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Describes processes that release heat energy.

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Standard Reaction

A reaction in which the numbers of moles of reactants shown in the balanced equation, all in their standard states, are completely converted to the numbers of moles of products shown in the balanced equation, also sall at their standard state.

Gamma Ray

High energy electromagnetic radiation. A highly penetrating type of nuclear radiation similar to x-ray radiation, except that it comes from within the nucleus of an atom and has a higher energy. Energywise, very similar to cosmic ray except that cosmic rays originate from outer space.

Electron

A subatomic particle having a mass of 0.00054858 amu and a charge of 1-.

Corrosion

Oxidation of metals in the presence of air and moisture.

Nitric Acid

HNO3: A strong acid, it is toxic and can cause severe burns. Transparent colorless or yellowish, fuming, suffocating, caustic and corrosive liquid. Nitric acid boiling point is 83C. A 70 percent solution is used in the S.S.E. laboratory for junction depth measurements. Nitric acid is also present in the metal etch solution used for the Aluminum etch procedure.

Formula Weight

The mass of one formula unit of a substance in atomic mass units.

 

Isotopes

Two or more forms of atoms of the same element with different masses, atoms containing the same number of protons but different numbers of neutrons.

Crystal Lattice

A pattern of arrangement of particles in a crystal.

Dynamic Equilibrium

An equilibrium in which processes occur continuously, with no net change. When two (or more) processes occur at the same rate so that no net change occurs.

Oxidizing Agent

The substance that oxidizes another substance and is reduced.

Zinc

Discovered: known in India and China before 1500 and to the Greeks and Romans before 20 BC as the copper-zinc alloy brass
Origin: The name is derived from the German ‘Zink’.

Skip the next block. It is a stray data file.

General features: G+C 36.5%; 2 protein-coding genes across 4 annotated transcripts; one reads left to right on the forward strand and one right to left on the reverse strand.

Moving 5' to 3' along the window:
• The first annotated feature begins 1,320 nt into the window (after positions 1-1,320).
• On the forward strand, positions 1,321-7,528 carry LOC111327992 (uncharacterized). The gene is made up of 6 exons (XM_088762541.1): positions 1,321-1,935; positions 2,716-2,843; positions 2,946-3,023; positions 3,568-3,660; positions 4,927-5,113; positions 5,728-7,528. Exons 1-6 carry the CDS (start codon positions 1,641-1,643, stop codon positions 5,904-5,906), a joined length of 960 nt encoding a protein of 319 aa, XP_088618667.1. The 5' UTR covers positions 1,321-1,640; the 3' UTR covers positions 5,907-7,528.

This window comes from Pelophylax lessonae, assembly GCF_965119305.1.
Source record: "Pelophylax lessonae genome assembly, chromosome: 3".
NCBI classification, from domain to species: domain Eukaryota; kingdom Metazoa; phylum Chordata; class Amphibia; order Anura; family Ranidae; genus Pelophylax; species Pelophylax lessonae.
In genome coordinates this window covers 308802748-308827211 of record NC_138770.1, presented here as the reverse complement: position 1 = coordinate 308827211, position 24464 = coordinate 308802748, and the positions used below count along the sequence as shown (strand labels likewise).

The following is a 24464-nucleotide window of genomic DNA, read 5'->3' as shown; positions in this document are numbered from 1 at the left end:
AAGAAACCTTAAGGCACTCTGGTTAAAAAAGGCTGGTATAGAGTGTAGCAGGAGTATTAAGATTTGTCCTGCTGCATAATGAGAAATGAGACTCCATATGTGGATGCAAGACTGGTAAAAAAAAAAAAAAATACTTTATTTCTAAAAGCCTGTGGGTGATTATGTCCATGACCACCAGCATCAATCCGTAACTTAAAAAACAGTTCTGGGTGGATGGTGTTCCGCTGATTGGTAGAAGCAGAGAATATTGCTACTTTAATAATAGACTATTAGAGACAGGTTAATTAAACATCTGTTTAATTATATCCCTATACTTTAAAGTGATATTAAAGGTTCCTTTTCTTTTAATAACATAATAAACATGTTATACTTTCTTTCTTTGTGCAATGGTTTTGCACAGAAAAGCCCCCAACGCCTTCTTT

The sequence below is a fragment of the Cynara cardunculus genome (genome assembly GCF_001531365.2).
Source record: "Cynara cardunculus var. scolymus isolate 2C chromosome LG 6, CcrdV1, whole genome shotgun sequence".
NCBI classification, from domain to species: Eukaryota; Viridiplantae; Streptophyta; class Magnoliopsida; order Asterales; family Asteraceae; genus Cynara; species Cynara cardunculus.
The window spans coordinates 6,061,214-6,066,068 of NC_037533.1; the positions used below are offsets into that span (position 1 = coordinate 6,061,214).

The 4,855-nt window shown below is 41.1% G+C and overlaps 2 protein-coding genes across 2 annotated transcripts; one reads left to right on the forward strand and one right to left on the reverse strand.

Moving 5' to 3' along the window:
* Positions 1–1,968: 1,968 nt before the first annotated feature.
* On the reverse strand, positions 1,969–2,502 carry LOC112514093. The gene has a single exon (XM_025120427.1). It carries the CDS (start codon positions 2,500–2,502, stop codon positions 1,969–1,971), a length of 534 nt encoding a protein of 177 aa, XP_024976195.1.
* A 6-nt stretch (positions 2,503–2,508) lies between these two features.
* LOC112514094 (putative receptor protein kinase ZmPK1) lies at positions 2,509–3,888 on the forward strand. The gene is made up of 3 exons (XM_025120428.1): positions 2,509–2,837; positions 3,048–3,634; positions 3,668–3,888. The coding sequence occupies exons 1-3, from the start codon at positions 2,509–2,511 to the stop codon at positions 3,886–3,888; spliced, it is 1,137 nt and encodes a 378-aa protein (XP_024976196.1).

Atomic no: 30
Mass No: 65
Description: A grey metal with a blue tinge. World production exceeds 7 million tons a year, and it is used to galvanise iron to prevent it rusting. It is also employed in alloys and batteries, and as zinc oxide to stabilise rubber and plastics. Zinc is essential for all living things, and is important for growth and development. The average human body contains about 2.5 grams and takes in about 15 milligrams per day. Some foods have above average levels of zinc, including herring, beef, lamb, sunflower seeds and cheese.

Amine Complexes

Complex species that contain ammonia molecules bonded to metal ions.

Concentration

Amount of solute per unit volume or mass of solvent or of solution.

Critical Temperature

The temperature above which a gas cannot be liquefied, the temperature above which a substance cannot exhibit distinct gas and liquid phases.

Ester

A Compound of the general formula R-C-O-R1 where R and R1 may be the same or different, and may be either aliphatic or aromatic.

Crystalline Solid

A solid characterized by a regular, ordered arrangement of particles.

Atomic Radius

Radius of an atom.

Transition State Theory

Theory of reaction rates that states that reactants pass through high-energy transition states before forming products.

Charle's Law

At constant pressure the volume occupied by a definite mass of gas is directly proportional to its absolute temperature.

Molecule

The smallest particle of an element or compound capable of a stable, independent existence.